She was no stranger to the challenges of obtaining adequate medical care, said Muhammed, her 19-year-old son. She had sarcoidosis, an inflammatory disease that attacks the lungs and was often treated in hospitals.
“Almost every time she went to the hospital, she had to defend herself, fight for something in some way, shape or form, just to get a baseline, adequate care,” he said.
In her fight against coronavirus at the IU Health North Hospital in Carmel, Indiana, Dr. Moore wrote in a Facebook update that she ended up talking to the medical director of the hospital system, who ensured that she would have better care and that diversity the training would be carried out. She got a new doctor and her pain was being better managed, she wrote.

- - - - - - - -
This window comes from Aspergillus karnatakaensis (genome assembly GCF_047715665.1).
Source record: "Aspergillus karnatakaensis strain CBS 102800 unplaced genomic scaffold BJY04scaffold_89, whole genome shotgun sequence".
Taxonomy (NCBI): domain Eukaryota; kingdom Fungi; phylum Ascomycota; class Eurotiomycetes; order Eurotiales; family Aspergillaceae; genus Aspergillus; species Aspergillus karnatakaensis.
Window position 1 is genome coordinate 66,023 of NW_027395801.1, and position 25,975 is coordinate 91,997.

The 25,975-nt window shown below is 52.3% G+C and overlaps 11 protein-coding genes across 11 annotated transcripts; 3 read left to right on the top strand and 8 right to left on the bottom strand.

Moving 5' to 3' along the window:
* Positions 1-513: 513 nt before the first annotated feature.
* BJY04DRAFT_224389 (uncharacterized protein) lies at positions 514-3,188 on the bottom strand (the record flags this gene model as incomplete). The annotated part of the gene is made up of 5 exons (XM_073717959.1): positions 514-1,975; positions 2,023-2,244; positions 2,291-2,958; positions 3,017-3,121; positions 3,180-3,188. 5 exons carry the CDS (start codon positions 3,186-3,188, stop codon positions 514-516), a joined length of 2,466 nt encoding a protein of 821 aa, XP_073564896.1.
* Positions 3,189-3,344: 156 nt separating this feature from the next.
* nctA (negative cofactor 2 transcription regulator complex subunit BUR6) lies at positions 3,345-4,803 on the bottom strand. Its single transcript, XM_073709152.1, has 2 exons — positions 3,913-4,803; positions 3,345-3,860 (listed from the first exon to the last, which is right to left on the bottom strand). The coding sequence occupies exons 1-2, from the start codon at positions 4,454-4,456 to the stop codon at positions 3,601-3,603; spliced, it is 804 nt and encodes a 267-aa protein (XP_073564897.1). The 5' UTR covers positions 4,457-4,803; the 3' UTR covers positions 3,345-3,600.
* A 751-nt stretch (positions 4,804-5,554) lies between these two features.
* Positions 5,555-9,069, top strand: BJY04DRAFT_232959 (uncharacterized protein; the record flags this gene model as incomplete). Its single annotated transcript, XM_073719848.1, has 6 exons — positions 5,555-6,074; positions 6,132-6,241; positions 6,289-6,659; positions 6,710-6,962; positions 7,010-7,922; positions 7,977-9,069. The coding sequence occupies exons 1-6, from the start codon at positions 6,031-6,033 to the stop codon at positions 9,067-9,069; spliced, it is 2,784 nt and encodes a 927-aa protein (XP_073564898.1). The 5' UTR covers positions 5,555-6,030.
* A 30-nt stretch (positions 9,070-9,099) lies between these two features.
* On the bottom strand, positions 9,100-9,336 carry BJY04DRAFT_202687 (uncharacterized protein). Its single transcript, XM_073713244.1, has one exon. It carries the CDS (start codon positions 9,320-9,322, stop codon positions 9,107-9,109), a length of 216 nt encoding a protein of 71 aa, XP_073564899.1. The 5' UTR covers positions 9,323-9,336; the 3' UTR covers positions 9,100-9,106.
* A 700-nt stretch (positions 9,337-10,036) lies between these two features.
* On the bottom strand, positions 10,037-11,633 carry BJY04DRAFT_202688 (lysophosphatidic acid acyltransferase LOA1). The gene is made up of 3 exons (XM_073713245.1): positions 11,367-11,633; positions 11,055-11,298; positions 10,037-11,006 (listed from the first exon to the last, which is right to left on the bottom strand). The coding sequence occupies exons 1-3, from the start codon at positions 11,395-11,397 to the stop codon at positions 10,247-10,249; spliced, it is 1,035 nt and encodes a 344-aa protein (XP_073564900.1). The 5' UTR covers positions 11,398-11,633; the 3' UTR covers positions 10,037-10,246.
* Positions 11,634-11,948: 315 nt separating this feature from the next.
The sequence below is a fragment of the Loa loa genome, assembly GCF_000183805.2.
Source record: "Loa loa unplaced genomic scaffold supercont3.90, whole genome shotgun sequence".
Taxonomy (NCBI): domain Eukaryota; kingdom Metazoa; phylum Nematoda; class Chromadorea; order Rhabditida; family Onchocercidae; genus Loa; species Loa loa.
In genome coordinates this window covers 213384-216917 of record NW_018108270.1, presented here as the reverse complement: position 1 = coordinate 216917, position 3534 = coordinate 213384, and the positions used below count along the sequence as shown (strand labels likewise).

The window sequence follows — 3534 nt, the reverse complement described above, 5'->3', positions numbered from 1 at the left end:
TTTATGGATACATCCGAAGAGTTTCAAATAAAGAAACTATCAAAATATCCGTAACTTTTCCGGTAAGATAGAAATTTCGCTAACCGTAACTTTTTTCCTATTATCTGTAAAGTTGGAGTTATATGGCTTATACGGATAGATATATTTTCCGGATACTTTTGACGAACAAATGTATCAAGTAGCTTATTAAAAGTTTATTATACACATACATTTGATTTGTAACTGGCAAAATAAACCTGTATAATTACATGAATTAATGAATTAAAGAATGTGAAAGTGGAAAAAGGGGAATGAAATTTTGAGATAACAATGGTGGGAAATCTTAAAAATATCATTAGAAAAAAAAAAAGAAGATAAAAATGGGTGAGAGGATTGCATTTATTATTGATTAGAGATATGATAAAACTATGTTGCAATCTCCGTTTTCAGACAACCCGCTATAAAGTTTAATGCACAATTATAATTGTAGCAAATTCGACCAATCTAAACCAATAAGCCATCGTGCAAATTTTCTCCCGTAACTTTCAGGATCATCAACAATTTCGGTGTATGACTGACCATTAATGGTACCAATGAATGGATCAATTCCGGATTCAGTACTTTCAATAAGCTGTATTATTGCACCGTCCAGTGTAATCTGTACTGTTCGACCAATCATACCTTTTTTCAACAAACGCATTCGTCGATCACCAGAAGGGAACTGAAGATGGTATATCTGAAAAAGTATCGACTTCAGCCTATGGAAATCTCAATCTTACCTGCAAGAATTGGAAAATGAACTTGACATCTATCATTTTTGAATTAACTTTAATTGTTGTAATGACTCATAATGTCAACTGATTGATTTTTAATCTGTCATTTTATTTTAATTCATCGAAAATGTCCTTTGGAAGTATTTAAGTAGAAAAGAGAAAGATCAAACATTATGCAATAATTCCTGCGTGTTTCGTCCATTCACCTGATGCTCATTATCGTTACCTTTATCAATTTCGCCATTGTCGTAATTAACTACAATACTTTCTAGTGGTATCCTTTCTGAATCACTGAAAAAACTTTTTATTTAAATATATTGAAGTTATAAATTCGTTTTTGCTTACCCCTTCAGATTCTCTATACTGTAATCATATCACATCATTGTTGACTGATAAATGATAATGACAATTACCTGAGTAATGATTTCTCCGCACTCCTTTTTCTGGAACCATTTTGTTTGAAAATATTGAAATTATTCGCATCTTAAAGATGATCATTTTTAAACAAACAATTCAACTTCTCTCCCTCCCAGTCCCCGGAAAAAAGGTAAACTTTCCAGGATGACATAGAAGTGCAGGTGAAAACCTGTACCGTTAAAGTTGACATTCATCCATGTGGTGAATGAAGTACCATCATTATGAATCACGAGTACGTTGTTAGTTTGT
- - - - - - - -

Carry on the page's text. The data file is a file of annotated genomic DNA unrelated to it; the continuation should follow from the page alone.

But even though things seemed to be getting better at the hospital, Dr. Moore still felt that care was lacking and that the medical team became less responsive, according to Muhammed, who spoke to her daily. Although she really didn’t feel well enough to be discharged, she was looking forward to going home and taking care of her parents, he said.
When she was fighting Covid-19 at the hospital, she took the time to order new slippers because his were broken, said Muhammed. In his last conversation with her, she said that she would help him go to college.
“Even with the bitter end, she thought of other people,” said Muhammed.
The hospital was discharged on December 7, he said, and she was slow and tired when she got home. The hospital called several times to check on her, he said, and when she didn’t respond, she sent an ambulance. Her mother was barely able to walk and was breathing heavily when the ambulance arrived. She was taken to a different hospital 12 hours after being discharged from the previous one, she said on Facebook.